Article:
From the moment an employee receives their offer of employment, they are forced into a system that makes all gender identities besides male and female invisible. To accept a job with YG, individuals must log in through an online portal and select a gender from a drop down menu – the options are Male, Female and Unknown. For a worker who is clear in their gender identity, “Unknown” is an affront. This is gender-based, systemic discrimination. Even the forms required to access medical leave or to request accommodation offer two gender options; male & female. In cases where a trans worker is seeking accommodation, the forms required for accommodation cannot be completed.
Some expressions of intolerance are more overt. Trans or gender non-conforming workers are afraid to be themselves in the workplace for fear of bullying or jeopardizing career advancement. The workplace culture permits supervisors to use their own personal discomfort with others’ gender presentation as a reason to restrict access to training, to promotion, to employment itself. In strict gender dichotomous work-sites, the need to accommodate workers is seen as too great a burden and employees are at risk of being performance managed out of work. Of course other reasons are given officially, but it’s easy to see prejudice at play. A tranPULSE study from Ontario notes that 13% of transgender people report they have been “constructively dismissed” for being transgender.
Some employers are doing a better job. The City of Whitehorse has initiated required LGBTQI Welcoming Workplace training for all staff in an effort to create an equitable work environment and to ensure clients don’t experience discrimination when accessing City services. Yukon College has taken steps as well through Transgender Remembrance services. Private employers like Starbucks have policies & literature educating employees on the sensitive use of pronouns, and are quick to act in support of a worker who faces discrimination from colleagues or a supervisor.
Until the Human Rights Act is amended to explicitly include gender identity and expression as protected grounds, trans and gender non-conforming Yukoners are covered under the protected grounds of sex. Employers must respect that trans workers need to be in safe and appropriate work situations. Forcing them to identify gender at every step of their process, demanding doctor’s verification of gender identity, encroaching on dignity through intrusive and unnecessary procedural systems is a violation of the Human Rights Act.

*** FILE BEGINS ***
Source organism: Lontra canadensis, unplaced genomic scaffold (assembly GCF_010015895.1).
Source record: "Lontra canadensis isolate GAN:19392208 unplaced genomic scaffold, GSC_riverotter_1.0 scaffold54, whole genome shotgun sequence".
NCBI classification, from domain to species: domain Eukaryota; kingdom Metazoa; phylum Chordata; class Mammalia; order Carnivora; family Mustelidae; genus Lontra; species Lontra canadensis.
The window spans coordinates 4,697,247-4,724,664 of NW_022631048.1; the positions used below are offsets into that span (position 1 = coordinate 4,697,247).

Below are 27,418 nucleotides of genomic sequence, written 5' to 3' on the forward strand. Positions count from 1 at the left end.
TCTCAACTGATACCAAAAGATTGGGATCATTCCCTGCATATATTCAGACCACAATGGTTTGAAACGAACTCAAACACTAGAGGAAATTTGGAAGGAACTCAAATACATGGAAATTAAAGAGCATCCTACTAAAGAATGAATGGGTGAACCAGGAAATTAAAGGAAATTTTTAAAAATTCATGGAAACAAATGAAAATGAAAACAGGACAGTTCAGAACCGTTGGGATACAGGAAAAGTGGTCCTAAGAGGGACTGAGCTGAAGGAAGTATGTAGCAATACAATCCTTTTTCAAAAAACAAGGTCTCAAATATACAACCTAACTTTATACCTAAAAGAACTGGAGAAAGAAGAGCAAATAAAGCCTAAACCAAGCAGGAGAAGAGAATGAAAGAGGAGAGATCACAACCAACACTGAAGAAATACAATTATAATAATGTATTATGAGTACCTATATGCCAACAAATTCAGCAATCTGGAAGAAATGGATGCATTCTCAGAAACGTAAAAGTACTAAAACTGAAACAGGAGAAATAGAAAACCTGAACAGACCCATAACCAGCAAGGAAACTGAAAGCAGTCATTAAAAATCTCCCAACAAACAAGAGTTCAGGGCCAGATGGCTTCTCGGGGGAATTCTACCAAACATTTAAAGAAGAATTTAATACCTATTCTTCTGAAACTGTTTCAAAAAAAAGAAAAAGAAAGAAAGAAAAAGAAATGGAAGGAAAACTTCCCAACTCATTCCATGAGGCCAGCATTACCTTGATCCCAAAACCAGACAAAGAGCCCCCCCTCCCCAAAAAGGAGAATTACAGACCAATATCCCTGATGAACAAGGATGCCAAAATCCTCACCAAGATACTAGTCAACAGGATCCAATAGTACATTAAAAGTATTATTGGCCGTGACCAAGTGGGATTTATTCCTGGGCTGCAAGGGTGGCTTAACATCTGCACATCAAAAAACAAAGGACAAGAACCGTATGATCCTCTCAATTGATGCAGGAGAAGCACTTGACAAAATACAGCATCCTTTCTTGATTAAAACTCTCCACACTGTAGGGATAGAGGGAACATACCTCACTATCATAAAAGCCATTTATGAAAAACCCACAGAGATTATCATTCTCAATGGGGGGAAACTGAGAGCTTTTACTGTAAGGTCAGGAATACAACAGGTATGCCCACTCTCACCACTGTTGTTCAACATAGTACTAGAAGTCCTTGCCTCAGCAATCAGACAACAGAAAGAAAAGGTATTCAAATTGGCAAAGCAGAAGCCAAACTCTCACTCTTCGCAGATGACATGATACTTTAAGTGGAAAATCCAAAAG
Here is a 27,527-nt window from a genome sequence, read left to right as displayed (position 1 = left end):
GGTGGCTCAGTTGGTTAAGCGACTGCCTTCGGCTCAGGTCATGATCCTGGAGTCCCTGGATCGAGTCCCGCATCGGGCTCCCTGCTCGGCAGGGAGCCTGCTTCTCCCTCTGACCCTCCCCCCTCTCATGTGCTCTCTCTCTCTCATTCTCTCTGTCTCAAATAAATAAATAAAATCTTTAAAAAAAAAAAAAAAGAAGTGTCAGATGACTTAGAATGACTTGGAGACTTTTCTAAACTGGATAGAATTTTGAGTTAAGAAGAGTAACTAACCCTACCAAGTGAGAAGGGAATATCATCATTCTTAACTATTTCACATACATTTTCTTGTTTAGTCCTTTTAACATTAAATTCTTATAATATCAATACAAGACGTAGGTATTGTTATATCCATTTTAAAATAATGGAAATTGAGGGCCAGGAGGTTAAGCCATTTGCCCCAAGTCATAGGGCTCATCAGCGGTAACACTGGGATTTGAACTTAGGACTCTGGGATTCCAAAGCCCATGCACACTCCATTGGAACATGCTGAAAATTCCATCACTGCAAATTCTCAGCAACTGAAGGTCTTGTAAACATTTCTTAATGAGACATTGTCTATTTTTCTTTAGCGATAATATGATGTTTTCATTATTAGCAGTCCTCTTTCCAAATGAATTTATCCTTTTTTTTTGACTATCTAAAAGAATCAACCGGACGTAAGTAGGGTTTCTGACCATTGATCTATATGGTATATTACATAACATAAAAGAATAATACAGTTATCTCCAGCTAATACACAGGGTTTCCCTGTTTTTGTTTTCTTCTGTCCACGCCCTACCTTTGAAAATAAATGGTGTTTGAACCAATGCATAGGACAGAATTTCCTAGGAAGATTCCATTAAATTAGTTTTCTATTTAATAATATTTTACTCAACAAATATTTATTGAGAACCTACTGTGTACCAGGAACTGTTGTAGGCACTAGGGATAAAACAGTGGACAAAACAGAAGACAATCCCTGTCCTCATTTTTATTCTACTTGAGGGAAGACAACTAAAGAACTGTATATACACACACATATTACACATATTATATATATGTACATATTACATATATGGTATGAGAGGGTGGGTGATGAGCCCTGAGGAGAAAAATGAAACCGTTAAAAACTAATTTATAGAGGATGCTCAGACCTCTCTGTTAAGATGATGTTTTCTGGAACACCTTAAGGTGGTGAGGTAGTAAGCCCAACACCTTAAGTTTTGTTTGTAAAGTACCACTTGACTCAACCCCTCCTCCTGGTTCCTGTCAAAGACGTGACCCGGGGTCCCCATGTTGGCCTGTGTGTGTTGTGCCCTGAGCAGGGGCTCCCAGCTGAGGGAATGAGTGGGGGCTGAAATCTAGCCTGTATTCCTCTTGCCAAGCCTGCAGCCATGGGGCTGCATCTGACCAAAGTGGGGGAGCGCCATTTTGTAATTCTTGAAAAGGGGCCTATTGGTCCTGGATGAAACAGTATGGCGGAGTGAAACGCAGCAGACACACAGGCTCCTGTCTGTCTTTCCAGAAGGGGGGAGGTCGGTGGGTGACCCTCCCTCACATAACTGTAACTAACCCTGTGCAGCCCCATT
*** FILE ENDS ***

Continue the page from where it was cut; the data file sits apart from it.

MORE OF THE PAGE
Yukon Employees’ Union invites the Government of Yukon to act as a model employer. Create gender neutral washrooms and remove the need to identify gender. Entrench policies and procedures which recognize some workers are gender non-conforming, trans, inter-sex and 2 spirited. Work collaboratively with the trans community to identify where gaps exist and how best to bridge them.
Recognize that accommodation requests from trans employees are not intrinsically medical in nature and stop demanding medical certificates for non-medical issues. Acknowledge your responsibility to protect workers, no matter their gender identity, under the Human Rights Act.
Yukon Government is re-launching a diversity training program through the Yukon Women’s Directorate entitled GIDA, Gender Inclusive Diversity Analysis. The GIDA documents state “Good public policy works toward ending discrimination in Yukon society and creating a society that includes everyone.” Sadly the document refers to intersectionality & inclusion while only ever referencing women and men, boys and girls. There is not a single reference to trans or gender non-conforming individuals nor any mention of those who exist outside the binary. Even this training program, designed to help identify & eradicate discrimination, discriminates.
An authentic culture of inclusion will benefit our Yukon community far beyond the workplace doors. We challenge you to create a new standard of equality and inclusion to help diminish hatred and violence.
Ready, Willing and Able is a new national employment program aimed at increasing the labour force participation rate of people with disabilities. This federally-funded initiative has been launched in 20 communities across Canada and has seen some great successes; Whitehorse is no exception. The Yukon Association for Community Living is moving into our second year of working with the program.